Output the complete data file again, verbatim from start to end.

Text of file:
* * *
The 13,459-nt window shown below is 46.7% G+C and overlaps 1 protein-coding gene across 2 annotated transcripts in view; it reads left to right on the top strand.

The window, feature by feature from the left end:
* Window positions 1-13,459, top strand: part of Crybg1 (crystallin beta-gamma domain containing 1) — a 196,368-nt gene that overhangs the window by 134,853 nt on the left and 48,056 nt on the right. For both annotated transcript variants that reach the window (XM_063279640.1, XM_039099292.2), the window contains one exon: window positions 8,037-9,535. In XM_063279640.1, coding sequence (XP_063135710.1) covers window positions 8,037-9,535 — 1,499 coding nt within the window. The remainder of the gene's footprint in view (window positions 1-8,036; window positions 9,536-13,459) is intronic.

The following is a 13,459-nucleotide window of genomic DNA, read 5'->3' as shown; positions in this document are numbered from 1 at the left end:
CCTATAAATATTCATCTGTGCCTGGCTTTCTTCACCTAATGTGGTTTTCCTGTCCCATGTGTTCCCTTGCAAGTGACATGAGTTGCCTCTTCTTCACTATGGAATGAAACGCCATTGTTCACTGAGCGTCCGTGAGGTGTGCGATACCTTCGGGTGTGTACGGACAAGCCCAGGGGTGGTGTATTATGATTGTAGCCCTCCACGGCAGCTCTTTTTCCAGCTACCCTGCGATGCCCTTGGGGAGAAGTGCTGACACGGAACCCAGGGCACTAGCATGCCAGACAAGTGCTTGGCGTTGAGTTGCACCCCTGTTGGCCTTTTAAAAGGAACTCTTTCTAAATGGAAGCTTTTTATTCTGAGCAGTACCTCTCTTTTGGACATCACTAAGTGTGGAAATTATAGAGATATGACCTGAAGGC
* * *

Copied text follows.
The 13,459-nt window shown below is 46.7% G+C and overlaps 1 protein-coding gene across 2 annotated transcripts in view; it reads left to right on the top strand.

The window, feature by feature from the left end:
* Window positions 1-13,459, top strand: part of Crybg1 (crystallin beta-gamma domain containing 1) — a 196,368-nt gene that overhangs the window by 134,853 nt on the left and 48,056 nt on the right. For both annotated transcript variants that reach the window (XM_063279640.1, XM_039099292.2), the window contains one exon: window positions 8,037-9,535. In XM_063279640.1, coding sequence (XP_063135710.1) covers window positions 8,037-9,535 — 1,499 coding nt within the window. The remainder of the gene's footprint in view (window positions 1-8,036; window positions 9,536-13,459) is intronic.

The following is a 13,459-nucleotide window of genomic DNA, read 5'->3' as shown; positions in this document are numbered from 1 at the left end:
CCTATAAATATTCATCTGTGCCTGGCTTTCTTCACCTAATGTGGTTTTCCTGTCCCATGTGTTCCCTTGCAAGTGACATGAGTTGCCTCTTCTTCACTATGGAATGAAACGCCATTGTTCACTGAGCGTCCGTGAGGTGTGCGATACCTTCGGGTGTGTACGGACAAGCCCAGGGGTGGTGTATTATGATTGTAGCCCTCCACGGCAGCTCTTTTTCCAGCTACCCTGCGATGCCCTTGGGGAGAAGTGCTGACACGGAACCCAGGGCACTAGCATGCCAGACAAGTGCTTGGCGTTGAGTTGCACCCCTGTTGGCCTTTTAAAAGGAACTCTTTCTAAATGGAAGCTTTTTATTCTGAGCAGTACCTCTCTTTTGGACATCACTAAGTGTGGAAATTATAGAGATATGACCTGAAGGC